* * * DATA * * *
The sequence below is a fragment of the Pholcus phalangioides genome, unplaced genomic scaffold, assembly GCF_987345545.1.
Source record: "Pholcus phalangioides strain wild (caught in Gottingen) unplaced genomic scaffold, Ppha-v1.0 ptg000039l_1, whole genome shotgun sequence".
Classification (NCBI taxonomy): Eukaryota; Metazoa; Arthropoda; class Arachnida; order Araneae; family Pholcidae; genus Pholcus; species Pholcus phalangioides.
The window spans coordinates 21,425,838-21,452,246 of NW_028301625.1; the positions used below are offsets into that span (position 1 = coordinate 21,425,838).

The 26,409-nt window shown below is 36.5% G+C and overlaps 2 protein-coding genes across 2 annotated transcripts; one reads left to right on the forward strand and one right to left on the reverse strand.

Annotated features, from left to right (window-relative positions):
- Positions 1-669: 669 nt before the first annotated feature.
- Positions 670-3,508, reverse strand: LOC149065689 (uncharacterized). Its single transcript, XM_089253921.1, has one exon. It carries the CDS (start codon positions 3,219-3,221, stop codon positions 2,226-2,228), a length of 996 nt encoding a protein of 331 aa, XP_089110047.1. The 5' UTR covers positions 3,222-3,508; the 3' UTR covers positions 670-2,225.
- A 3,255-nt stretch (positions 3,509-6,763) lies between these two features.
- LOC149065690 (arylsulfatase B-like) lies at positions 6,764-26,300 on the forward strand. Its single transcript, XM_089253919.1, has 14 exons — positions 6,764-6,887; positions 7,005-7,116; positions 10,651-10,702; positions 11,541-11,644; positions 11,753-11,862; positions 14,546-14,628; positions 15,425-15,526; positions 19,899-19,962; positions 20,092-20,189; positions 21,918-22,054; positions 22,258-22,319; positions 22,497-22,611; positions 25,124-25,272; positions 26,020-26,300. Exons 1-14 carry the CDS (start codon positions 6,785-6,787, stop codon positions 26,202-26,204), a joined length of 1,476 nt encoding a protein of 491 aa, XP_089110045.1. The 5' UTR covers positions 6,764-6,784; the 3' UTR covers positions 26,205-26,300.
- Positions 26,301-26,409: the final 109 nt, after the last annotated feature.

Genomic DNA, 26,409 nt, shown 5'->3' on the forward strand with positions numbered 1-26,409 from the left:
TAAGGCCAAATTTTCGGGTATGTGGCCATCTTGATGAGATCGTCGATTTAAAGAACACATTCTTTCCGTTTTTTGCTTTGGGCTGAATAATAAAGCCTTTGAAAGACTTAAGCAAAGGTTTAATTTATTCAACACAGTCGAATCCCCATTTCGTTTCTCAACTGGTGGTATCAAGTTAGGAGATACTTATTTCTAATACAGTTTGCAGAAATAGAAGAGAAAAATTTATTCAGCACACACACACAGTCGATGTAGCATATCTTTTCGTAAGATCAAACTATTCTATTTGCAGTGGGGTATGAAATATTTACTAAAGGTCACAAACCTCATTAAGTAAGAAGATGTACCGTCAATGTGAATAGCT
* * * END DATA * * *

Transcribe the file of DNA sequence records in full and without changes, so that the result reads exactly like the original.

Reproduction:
The sequence below is a fragment of the Pholcus phalangioides genome, unplaced genomic scaffold, assembly GCF_987345545.1.
Source record: "Pholcus phalangioides strain wild (caught in Gottingen) unplaced genomic scaffold, Ppha-v1.0 ptg000039l_1, whole genome shotgun sequence".
Classification (NCBI taxonomy): Eukaryota; Metazoa; Arthropoda; class Arachnida; order Araneae; family Pholcidae; genus Pholcus; species Pholcus phalangioides.
The window spans coordinates 21,425,838-21,452,246 of NW_028301625.1; the positions used below are offsets into that span (position 1 = coordinate 21,425,838).

The 26,409-nt window shown below is 36.5% G+C and overlaps 2 protein-coding genes across 2 annotated transcripts; one reads left to right on the forward strand and one right to left on the reverse strand.

Annotated features, from left to right (window-relative positions):
- Positions 1-669: 669 nt before the first annotated feature.
- Positions 670-3,508, reverse strand: LOC149065689 (uncharacterized). Its single transcript, XM_089253921.1, has one exon. It carries the CDS (start codon positions 3,219-3,221, stop codon positions 2,226-2,228), a length of 996 nt encoding a protein of 331 aa, XP_089110047.1. The 5' UTR covers positions 3,222-3,508; the 3' UTR covers positions 670-2,225.
- A 3,255-nt stretch (positions 3,509-6,763) lies between these two features.
- LOC149065690 (arylsulfatase B-like) lies at positions 6,764-26,300 on the forward strand. Its single transcript, XM_089253919.1, has 14 exons — positions 6,764-6,887; positions 7,005-7,116; positions 10,651-10,702; positions 11,541-11,644; positions 11,753-11,862; positions 14,546-14,628; positions 15,425-15,526; positions 19,899-19,962; positions 20,092-20,189; positions 21,918-22,054; positions 22,258-22,319; positions 22,497-22,611; positions 25,124-25,272; positions 26,020-26,300. Exons 1-14 carry the CDS (start codon positions 6,785-6,787, stop codon positions 26,202-26,204), a joined length of 1,476 nt encoding a protein of 491 aa, XP_089110045.1. The 5' UTR covers positions 6,764-6,784; the 3' UTR covers positions 26,205-26,300.
- Positions 26,301-26,409: the final 109 nt, after the last annotated feature.

Genomic DNA, 26,409 nt, shown 5'->3' on the forward strand with positions numbered 1-26,409 from the left:
TAAGGCCAAATTTTCGGGTATGTGGCCATCTTGATGAGATCGTCGATTTAAAGAACACATTCTTTCCGTTTTTTGCTTTGGGCTGAATAATAAAGCCTTTGAAAGACTTAAGCAAAGGTTTAATTTATTCAACACAGTCGAATCCCCATTTCGTTTCTCAACTGGTGGTATCAAGTTAGGAGATACTTATTTCTAATACAGTTTGCAGAAATAGAAGAGAAAAATTTATTCAGCACACACACACAGTCGATGTAGCATATCTTTTCGTAAGATCAAACTATTCTATTTGCAGTGGGGTATGAAATATTTACTAAAGGTCACAAACCTCATTAAGTAAGAAGATGTACCGTCAATGTGAATAGCT